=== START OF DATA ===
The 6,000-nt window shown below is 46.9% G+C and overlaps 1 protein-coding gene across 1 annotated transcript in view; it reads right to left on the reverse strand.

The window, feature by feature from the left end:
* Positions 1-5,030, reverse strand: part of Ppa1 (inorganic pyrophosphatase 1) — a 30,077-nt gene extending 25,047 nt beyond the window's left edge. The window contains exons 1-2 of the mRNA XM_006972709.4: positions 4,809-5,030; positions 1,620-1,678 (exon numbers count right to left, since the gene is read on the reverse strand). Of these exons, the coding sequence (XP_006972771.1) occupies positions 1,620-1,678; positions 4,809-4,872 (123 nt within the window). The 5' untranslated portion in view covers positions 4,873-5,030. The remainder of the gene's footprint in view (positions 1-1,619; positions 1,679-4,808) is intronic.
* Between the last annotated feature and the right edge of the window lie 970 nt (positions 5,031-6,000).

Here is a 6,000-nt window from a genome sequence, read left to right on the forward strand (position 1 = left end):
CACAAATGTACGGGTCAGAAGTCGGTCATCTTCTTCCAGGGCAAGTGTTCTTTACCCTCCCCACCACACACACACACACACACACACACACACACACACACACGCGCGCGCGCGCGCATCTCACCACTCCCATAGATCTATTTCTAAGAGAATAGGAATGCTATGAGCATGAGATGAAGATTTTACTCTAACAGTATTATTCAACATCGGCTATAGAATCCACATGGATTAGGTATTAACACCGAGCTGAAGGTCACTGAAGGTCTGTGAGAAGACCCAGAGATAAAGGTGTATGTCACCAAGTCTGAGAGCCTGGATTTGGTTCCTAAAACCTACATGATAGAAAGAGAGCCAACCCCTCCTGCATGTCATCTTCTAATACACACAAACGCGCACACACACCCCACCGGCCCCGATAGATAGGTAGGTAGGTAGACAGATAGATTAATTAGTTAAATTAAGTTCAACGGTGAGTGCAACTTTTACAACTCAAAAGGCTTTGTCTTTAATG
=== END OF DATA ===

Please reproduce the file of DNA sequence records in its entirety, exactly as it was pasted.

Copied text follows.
The 6,000-nt window shown below is 46.9% G+C and overlaps 1 protein-coding gene across 1 annotated transcript in view; it reads right to left on the reverse strand.

The window, feature by feature from the left end:
* Positions 1-5,030, reverse strand: part of Ppa1 (inorganic pyrophosphatase 1) — a 30,077-nt gene extending 25,047 nt beyond the window's left edge. The window contains exons 1-2 of the mRNA XM_006972709.4: positions 4,809-5,030; positions 1,620-1,678 (exon numbers count right to left, since the gene is read on the reverse strand). Of these exons, the coding sequence (XP_006972771.1) occupies positions 1,620-1,678; positions 4,809-4,872 (123 nt within the window). The 5' untranslated portion in view covers positions 4,873-5,030. The remainder of the gene's footprint in view (positions 1-1,619; positions 1,679-4,808) is intronic.
* Between the last annotated feature and the right edge of the window lie 970 nt (positions 5,031-6,000).

Here is a 6,000-nt window from a genome sequence, read left to right on the forward strand (position 1 = left end):
CACAAATGTACGGGTCAGAAGTCGGTCATCTTCTTCCAGGGCAAGTGTTCTTTACCCTCCCCACCACACACACACACACACACACACACACACACACACACACGCGCGCGCGCGCGCATCTCACCACTCCCATAGATCTATTTCTAAGAGAATAGGAATGCTATGAGCATGAGATGAAGATTTTACTCTAACAGTATTATTCAACATCGGCTATAGAATCCACATGGATTAGGTATTAACACCGAGCTGAAGGTCACTGAAGGTCTGTGAGAAGACCCAGAGATAAAGGTGTATGTCACCAAGTCTGAGAGCCTGGATTTGGTTCCTAAAACCTACATGATAGAAAGAGAGCCAACCCCTCCTGCATGTCATCTTCTAATACACACAAACGCGCACACACACCCCACCGGCCCCGATAGATAGGTAGGTAGGTAGACAGATAGATTAATTAGTTAAATTAAGTTCAACGGTGAGTGCAACTTTTACAACTCAAAAGGCTTTGTCTTTAATG